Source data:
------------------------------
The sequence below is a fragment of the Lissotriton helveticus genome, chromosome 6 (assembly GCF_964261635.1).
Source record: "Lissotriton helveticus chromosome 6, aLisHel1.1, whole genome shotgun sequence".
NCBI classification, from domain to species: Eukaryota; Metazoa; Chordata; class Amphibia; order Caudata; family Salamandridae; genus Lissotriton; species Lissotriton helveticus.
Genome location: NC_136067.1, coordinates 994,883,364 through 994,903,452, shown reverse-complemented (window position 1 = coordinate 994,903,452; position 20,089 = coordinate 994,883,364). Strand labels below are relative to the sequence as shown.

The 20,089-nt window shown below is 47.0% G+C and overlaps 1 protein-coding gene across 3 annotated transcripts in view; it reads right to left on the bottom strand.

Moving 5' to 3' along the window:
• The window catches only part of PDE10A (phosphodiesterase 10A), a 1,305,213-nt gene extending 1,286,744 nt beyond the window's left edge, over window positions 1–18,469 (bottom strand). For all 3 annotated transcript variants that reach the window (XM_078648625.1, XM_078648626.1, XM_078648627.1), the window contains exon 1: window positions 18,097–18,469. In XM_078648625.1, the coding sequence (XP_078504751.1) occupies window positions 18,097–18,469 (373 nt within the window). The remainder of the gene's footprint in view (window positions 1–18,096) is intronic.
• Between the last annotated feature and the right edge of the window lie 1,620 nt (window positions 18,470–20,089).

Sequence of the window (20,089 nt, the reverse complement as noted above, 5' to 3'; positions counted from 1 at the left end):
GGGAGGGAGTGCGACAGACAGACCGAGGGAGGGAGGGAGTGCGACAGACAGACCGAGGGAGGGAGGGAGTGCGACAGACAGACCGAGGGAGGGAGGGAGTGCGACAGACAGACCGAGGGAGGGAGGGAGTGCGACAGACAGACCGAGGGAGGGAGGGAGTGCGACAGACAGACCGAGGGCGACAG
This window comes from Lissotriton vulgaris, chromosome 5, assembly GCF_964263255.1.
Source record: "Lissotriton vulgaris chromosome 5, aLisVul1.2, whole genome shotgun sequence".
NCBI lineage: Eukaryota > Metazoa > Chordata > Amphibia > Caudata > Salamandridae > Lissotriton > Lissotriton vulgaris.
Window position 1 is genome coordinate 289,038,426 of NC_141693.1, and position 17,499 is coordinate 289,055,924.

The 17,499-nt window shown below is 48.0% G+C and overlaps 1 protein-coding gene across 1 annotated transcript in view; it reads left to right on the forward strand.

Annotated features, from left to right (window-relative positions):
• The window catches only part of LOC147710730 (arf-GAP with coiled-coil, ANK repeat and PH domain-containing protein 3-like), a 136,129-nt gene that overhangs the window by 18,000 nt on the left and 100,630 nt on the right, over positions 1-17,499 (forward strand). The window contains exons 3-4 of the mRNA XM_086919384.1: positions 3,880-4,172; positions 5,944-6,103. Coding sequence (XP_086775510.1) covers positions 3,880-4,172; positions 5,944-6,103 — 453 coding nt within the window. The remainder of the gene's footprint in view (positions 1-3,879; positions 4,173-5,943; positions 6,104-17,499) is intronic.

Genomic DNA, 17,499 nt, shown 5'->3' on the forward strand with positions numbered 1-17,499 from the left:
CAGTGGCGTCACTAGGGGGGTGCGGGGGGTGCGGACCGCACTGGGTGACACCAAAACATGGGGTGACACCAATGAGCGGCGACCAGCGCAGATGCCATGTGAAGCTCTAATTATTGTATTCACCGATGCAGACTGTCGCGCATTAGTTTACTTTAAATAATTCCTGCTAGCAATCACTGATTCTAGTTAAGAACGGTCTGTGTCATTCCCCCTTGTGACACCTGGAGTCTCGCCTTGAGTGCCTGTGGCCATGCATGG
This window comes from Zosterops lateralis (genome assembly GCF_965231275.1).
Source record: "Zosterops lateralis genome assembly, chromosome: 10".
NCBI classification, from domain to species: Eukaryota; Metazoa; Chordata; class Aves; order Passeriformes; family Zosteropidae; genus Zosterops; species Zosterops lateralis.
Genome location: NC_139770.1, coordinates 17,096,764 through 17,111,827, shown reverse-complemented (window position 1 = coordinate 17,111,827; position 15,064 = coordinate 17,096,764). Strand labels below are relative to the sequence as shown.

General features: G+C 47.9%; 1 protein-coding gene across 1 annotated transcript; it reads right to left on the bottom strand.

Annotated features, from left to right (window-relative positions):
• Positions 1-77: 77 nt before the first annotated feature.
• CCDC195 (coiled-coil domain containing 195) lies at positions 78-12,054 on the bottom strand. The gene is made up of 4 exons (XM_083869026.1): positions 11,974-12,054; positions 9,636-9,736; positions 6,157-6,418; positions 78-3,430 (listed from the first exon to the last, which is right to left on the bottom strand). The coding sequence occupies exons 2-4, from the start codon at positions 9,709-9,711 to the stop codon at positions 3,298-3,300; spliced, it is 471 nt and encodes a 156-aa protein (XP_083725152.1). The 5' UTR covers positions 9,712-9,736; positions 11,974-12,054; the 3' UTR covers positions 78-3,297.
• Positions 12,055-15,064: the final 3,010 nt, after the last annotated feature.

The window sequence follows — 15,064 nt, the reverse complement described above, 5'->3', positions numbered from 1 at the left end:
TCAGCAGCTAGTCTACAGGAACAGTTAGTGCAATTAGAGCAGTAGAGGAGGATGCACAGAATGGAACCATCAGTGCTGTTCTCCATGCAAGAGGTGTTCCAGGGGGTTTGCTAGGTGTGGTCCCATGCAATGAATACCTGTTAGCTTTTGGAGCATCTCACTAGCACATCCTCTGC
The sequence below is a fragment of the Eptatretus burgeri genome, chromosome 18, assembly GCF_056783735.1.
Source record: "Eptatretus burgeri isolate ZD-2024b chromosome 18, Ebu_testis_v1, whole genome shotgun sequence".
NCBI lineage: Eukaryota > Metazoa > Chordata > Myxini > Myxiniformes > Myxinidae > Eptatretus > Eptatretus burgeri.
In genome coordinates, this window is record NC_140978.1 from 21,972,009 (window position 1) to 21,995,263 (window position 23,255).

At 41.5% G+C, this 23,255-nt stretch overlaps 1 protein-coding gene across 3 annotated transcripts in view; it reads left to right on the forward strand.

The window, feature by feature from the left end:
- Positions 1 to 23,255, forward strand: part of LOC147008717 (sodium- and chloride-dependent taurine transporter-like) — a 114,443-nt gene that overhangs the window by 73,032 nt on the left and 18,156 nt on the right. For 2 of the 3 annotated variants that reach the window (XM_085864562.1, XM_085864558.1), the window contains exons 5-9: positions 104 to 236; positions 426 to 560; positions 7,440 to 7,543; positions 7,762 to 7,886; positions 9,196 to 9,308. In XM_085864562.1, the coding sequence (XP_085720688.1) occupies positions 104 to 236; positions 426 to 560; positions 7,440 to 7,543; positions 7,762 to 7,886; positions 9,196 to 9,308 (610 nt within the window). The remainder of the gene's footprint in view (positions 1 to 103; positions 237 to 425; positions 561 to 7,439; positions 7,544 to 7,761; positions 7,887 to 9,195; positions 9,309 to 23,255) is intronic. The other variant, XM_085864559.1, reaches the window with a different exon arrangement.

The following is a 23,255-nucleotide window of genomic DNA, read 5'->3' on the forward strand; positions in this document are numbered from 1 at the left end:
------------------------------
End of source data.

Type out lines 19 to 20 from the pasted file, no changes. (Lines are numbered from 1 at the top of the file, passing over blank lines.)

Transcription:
CAGTGGCGTCACTAGGGGGGTGCGGGGGGTGCGGACCGCACTGGGTGACACCAAAACATGGGGTGACACCAATGAGCGGCGACCAGCGCAGATGCCATGTGAAGCTCTAATTATTGTATTCACCGATGCAGACTGTCGCGCATTAGTTTACTTTAAATAATTCCTGCTAGCAATCACTGATTCTAGTTAAGAACGGTCTGTGTCATTCCCCCTTGTGACACCTGGAGTCTCGCCTTGAGTGCCTGTGGCCATGCATGG
This window comes from Zosterops lateralis (genome assembly GCF_965231275.1).